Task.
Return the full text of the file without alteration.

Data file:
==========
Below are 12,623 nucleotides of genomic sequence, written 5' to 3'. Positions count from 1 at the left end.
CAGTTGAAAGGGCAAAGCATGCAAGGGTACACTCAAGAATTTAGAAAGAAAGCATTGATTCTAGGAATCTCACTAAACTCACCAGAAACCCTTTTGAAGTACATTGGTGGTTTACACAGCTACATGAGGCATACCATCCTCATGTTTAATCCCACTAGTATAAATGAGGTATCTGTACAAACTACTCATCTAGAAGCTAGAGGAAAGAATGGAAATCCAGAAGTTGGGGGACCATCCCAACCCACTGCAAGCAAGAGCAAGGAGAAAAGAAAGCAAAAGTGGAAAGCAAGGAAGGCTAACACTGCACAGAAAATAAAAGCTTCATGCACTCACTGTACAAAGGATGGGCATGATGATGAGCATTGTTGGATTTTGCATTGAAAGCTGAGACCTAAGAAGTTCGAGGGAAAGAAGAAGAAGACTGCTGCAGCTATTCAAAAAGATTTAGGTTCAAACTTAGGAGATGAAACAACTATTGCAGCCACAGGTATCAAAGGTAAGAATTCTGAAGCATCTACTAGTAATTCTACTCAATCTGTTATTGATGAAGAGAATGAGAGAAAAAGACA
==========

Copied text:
Below are 12,623 nucleotides of genomic sequence, written 5' to 3'. Positions count from 1 at the left end.
CAGTTGAAAGGGCAAAGCATGCAAGGGTACACTCAAGAATTTAGAAAGAAAGCATTGATTCTAGGAATCTCACTAAACTCACCAGAAACCCTTTTGAAGTACATTGGTGGTTTACACAGCTACATGAGGCATACCATCCTCATGTTTAATCCCACTAGTATAAATGAGGTATCTGTACAAACTACTCATCTAGAAGCTAGAGGAAAGAATGGAAATCCAGAAGTTGGGGGACCATCCCAACCCACTGCAAGCAAGAGCAAGGAGAAAAGAAAGCAAAAGTGGAAAGCAAGGAAGGCTAACACTGCACAGAAAATAAAAGCTTCATGCACTCACTGTACAAAGGATGGGCATGATGATGAGCATTGTTGGATTTTGCATTGAAAGCTGAGACCTAAGAAGTTCGAGGGAAAGAAGAAGAAGACTGCTGCAGCTATTCAAAAAGATTTAGGTTCAAACTTAGGAGATGAAACAACTATTGCAGCCACAGGTATCAAAGGTAAGAATTCTGAAGCATCTACTAGTAATTCTACTCAATCTGTTATTGATGAAGAGAATGAGAGAAAAAGACA